If the BBC did this, it wouldn’t need to worry about “obscure” devices, or what computer I perfectly reasonably choose to ‘customise’.

    Who are you to say which is obscure and which customisations users are allowed to make *on their own property*?

    Your argument proposes a monoculture. One where everyone uses one OS, with one client.

    Life isn’t like that.
    George

  3. Mo Says:

    Okay, taking each point in turn (more or less). This took a lot longer than half an hour, for what it’s worth. There goes my evening.

    1. Although people would like the BBC’s content to be more open than it is (e.g., Creative Commons), there’s pretty widespread recognition that for much of it, this isn’t feasible. At least, not in the near term. It’s important to be aware of the fact that the debate about “open content” is far more philosophical and less immediately practical than any of the more contentious debates which have raged on the BBC Internet Blog.

    2. The notion that being able to move content from device to device is a “nice to have” is an opinion held by a tiny minority of people. The fortunes of massive corporations exist principally because almost everybody (including chunks of US Law, various Select Committees, and even the British Phonographic Industry when pressed) expect it to be a reality. This principle is deeply intertwined with the BBC’s core principles: without it, there is only ever a passing nod to the mantra of “free to air” to which it is bound.

    Technological openness is how we are having this conversation today. Without it, the Internet simply wouldn’t exist. Not just because the Internet is built upon this principle, but also because the BBC would never have worked without openness in its core broadcast medium, either for TV or radio. Without open standards, there would be no BBC1, BBC2, Radio 4, or World Service.

    3. The rights situation is certainly complicated, but how much of that can change over time? Just because a certain set of rights have been negotiated in the past doesn’t mean it won’t be a different set being negotiated in five years’ time (just as happened when the corporation started planning for the first incarnation of iPlayer).

    If there’s a red herring anywhere, it’s that residual revenues somehow preclude openness: if that were the case, BBC Worldwide’s domestic retail operations couldn’t exist. It thrives in a market where content is broadcast freely in a form that people can record and retain, and has done through the rise and fall of VHS, which was so convenient that most people’s grandmothers could (and regularly did) record something for you and lend you the tape.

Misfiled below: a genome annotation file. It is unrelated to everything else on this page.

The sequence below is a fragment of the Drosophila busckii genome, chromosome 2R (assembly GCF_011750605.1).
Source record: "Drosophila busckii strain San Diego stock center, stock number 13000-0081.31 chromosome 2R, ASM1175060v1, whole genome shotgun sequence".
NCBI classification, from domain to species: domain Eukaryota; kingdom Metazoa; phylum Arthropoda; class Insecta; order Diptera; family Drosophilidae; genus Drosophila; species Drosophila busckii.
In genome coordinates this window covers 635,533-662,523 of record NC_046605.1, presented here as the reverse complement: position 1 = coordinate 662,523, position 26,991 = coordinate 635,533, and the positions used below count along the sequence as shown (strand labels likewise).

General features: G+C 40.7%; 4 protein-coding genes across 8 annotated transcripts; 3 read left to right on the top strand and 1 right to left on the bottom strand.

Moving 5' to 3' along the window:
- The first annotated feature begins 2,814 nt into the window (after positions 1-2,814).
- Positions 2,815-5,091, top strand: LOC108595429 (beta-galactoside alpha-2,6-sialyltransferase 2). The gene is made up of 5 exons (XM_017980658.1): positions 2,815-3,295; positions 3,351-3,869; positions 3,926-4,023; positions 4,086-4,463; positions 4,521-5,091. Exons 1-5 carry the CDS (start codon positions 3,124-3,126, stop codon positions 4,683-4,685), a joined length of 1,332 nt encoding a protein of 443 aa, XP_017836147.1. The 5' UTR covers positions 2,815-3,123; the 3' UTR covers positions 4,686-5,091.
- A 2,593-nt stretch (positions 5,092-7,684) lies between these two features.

4. I wouldn’t necessarily disagree, but I think you’re missing the wider trends, and I’d be very wary of stating that the broadcast industry has nothing to learn from the music industry and the sea-change which has gone there. Although shifting control away from the labels is undoubtedly the big shift which is happening in the music industry, and that’s not going to happen in the immediate term in TV (though it’s a lot closer than you might think), it would be foolish to think that a similar kind of shift won’t happen in TV. What happens if Kudos or Tiger Aspect starts distributing TV series to the public directly over the Internet? What’s the future of the BBC then, especially if they found they could sell directly for more than they’d net through broadcasts and residual sales and demand ever-higher fees for securing the rights? It’s not a future I necessarily relish, but it’s not at all beyond the bounds of feasibility.

    How does “a form of content protection” encourage you to buy anything? You’re either going to buy it, or you’re not.

    5. First, yes, people do have a choice as to whether to illegally file-share or not. However, there are a few points:

    a) There’s no moral disincentive if they have legal access to the same content in a less convenient form (as is the case with FTA broadcasts).

    b) So long as the content is available illicitly but more conveniently than the legal alternatives, it will be consumed by some.

    c) There are only two ways of preventing people from distributing content illicitly: either don’t distribute it to them in the first place (at all), or remove the demand by making it at least as convenient for people to obtain the content via legal means. The former isn’t feasible, the latter is.

    d) Imposing DRM does precisely nothing — at least, not for more than a day or two — to inhibit the actions of the people described by (c). This is because DRM is by definition flawed (if you want an explanation of why this is the case, say the word — it’s pretty straightforward, but not something you can fit into a sentence!)

    d) By logical conclusion, this means that by imposing DRM, you’re artificially, and at not insignificant cost and loss of transparency, you’re only affecting those people who at worst would download because it’s more convenient than time-shifting for one of a variety of reasons. This means that the people who’re imposing DRM upon are those who are doing you no harm at all—is it worth bothering to stop them? Is that not the very definition of a waste of licence-fee payer’s money?

    e) iPlayer is not available on a “plethora” of devices. It’s available on a tiny number of devices. The count of companies who make TVs you can buy on the high street is higher than the count of kinds of device which can access iPlayer.

    Why is the onus upon the public to demonstrate to the rights-holders and broadcasters that a device (or set of devices) is somehow worthy? If you don’t artificially restrict the devices which can receive content, this is a non-issue.